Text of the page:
Victorian Budget 2019-20 – significant changes impending for corporate restructures in Victoria

28 May 2019

The Victorian Government handed down the 2019-20 Victorian Budget on 27 May 2019, and there are big implications for corporate restructures in Victoria from 1 July 2019. Any corporate groups who are contemplating the intra-group transfer of Victorian assets should consider how these changes will affect them (particularly once the relevant draft legislation is released).

Other significant measures flagged in the Budget include increases in the Victorian "foreign resident" surcharge for stamp duty and land tax and the removal of the existing exemption for gold from the Victorian royalty regime.

Corporate reconstruction exemption

Under the current legislation, certain intra-group transactions between 90% owned corporate groups involving Victorian "dutiable property" (including certain intra-group transactions involving Victorian "landholder" entities) are eligible for a 100% "corporate reconstruction exemption" (CRE) from Victorian duty. Any CRE granted under the current regime is subject to certain conditions such as a general three year post-association requirement (subject to certain exceptions).

However, the Budget has flagged that:

  • the relevant "qualifying provisions" for CRE will be "expanded"; and
  • from 1 July 2019, the current 100% exemption for eligible CRE transactions will be replaced with a 90% concession (ie. meaning that eligible CRE transactions will be subject to payment of 10% of the relevant duty rather than the current full duty exemption).

While specific detail in respect of these measures is presently limited, the Victorian Treasurer has foreshadowed that as a result of the first measure referred to above, the CRE rules will be more flexible and "[make] it easier for corporate groups to restructure". It is anticipated that relevant draft legislation to give effect to these measures will be released shortly, and it will be interesting to see whether the existing general three year post-association requirement is retained in its present form.

The move to a 90% concession model for CRE is a significant change and if enacted will mean that Victoria is the only Australian State or Territory that does not offer a 100% CRE exemption (although the relevant qualifying CRE criteria / conditions differ in all Australian jurisdictions).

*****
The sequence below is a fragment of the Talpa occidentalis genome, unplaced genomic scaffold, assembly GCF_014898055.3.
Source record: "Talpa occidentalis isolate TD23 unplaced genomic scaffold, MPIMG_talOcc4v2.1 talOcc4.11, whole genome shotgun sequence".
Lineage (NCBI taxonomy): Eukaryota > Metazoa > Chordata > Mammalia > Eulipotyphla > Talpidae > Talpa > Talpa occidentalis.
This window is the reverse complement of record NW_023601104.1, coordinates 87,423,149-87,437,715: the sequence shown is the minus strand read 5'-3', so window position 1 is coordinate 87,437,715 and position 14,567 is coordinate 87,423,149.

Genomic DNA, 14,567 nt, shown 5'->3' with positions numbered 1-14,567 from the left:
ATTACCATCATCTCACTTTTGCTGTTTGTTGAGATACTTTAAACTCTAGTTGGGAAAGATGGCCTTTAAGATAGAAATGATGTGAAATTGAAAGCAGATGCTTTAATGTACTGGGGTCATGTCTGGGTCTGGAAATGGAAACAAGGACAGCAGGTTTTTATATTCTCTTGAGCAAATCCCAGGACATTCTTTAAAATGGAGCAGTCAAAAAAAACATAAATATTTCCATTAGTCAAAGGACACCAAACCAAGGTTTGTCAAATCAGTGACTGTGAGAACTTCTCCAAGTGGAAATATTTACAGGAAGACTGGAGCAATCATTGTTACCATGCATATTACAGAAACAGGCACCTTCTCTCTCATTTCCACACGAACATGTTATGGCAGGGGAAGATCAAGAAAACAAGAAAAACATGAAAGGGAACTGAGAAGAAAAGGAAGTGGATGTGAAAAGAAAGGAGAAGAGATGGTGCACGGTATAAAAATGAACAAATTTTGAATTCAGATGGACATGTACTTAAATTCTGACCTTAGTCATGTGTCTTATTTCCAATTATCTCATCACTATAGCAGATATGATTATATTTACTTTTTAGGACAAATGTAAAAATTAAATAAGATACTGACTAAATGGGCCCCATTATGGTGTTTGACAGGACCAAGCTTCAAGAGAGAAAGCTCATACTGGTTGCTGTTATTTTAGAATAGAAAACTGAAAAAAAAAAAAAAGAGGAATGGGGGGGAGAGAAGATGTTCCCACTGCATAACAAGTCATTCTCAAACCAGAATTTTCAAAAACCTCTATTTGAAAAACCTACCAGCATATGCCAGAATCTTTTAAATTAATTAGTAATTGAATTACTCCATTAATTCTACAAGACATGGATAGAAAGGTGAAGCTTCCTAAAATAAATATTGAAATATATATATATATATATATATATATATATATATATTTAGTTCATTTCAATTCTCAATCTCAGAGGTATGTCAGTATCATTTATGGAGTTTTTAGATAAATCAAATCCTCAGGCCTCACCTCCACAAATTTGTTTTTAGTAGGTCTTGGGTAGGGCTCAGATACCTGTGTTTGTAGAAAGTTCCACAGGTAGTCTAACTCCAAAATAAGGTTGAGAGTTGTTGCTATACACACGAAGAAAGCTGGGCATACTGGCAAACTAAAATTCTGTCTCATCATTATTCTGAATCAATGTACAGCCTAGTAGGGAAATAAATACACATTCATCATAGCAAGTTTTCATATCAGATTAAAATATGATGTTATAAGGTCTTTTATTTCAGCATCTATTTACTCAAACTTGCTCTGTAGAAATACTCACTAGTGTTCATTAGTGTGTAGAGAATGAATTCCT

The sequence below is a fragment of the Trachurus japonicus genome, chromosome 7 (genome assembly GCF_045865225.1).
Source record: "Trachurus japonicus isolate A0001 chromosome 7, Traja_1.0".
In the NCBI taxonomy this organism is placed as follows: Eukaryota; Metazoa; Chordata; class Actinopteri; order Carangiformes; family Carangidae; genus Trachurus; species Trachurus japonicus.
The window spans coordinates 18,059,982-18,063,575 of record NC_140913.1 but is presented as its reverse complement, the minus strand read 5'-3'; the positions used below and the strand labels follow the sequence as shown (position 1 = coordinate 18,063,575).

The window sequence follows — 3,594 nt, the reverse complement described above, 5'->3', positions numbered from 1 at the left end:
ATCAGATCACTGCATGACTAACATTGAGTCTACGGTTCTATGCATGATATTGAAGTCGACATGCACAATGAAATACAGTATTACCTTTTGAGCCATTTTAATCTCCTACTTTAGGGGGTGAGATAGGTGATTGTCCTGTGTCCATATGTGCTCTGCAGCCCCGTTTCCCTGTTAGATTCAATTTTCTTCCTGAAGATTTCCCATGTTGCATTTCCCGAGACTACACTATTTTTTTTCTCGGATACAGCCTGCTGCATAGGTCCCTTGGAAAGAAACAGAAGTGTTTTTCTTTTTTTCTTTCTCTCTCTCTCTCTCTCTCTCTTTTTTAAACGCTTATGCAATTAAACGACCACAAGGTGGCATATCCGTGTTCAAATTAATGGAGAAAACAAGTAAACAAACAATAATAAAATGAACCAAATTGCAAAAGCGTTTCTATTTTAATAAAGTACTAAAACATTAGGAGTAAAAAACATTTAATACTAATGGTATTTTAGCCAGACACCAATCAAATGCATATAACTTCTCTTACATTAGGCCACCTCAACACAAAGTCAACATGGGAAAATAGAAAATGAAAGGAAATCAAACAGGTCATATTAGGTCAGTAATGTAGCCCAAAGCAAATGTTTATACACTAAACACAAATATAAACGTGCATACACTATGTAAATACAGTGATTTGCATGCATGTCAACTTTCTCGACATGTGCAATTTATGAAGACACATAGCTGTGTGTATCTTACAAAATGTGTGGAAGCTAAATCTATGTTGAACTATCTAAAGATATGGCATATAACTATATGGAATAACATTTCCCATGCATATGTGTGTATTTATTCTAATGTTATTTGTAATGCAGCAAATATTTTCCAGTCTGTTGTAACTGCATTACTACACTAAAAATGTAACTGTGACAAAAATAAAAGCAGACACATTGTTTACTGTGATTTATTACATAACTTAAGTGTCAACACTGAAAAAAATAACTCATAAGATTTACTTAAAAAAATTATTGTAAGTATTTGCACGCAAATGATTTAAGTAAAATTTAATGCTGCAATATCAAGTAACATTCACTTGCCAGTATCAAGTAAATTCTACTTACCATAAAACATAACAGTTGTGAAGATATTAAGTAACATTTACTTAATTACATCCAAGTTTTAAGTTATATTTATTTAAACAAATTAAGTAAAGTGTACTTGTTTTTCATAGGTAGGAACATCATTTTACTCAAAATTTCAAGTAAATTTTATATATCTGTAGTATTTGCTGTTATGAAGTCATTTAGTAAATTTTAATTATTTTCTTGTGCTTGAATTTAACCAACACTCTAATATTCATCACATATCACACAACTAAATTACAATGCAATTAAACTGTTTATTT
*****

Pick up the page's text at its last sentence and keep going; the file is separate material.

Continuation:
"Foreign resident" surcharge

Currently, certain "foreign resident" entities are subject to a 7% stamp duty surcharge for certain transactions involving Victorian "residential" land and a 1.5% land tax surcharge for all Victorian land (ie. irrespective of whether the Victorian land is "residential" / commercial / industrial etc). These surcharges are on top of the general Victorian stamp duty / land tax rates (meaning that currently for example, a "foreign resident" could pay Victorian stamp duty at the rate of up to 12.5% ie. the general rate of 5.5% and the foreign resident" surcharge rate of 7%).

However, as part of the Budget, the "foreign resident" surcharge in Victoria for:

  • stamp duty will increase to 8% for contracts entered into on or after 1 July 2019; and
  • land tax will increase to 2% for the 2020 land tax year.

While the "foreign resident" surcharge rate increases bring Victoria in line with New South Wales, it is important to note that Victoria is the only Australian State or Territory which charges the "foreign resident" land tax surcharge for all Victorian property and not just "residential" land (even though the "foreign resident" stamp duty surcharge in Victoria is restricted to "residential" land). Further, the "foreign resident" surcharge captures a broad number of entities – for example, a relevant "foreign resident" entity can include Australian incorporated companies which are foreign owned / controlled. Hence it is a timely reminder that holders of Victorian land should re-consider their Victorian land tax obligations in the context of these proposed "foreign resident" surcharge measures.

Other relevant measures

Some of the other relevant Budget measures include:

  • the existing exemption for gold from the royalty regime will be removed from 1 January 2020, meaning that, in broad terms, the royalty rate for relevant gold production will be 2.75% of the net market value of the relevant gold production;
  • the payroll tax-free threshold will be increased from $650,000 to $700,000 by 2022-23, which will be effected by a threshold increase of $25,000 from both 1 July 2021 and 1 July 2022;
  • changes focused on regional Victoria including:
    • the regional payroll tax rate paid by eligible regional business reduced to 1.2125% (ie. 25% of the corresponding metropolitan rate) by 2022-23;
    • the introduction of a 10% stamp duty concession for contracts signed from 1 July 2019 in respect of the transfer of eligible commercial and industrial property located in regional Victoria – with the concession incrementally increasing to 50% by 1 July 2023; and
  • certain changes to motor vehicle duty, including the introduction of two new super-luxury thresholds from 1 July 2019.
STOP PRESS: The Bill has just been introduced into State Parliament. We will be analysing its impact on your business in the coming weeks – stay tuned.
Clayton Utz communications are intended to provide commentary and general information. They should not be relied upon as legal advice. Formal legal advice should be sought in particular transactions or on matters of interest arising from this communication. Persons listed may not be admitted in all States and Territories.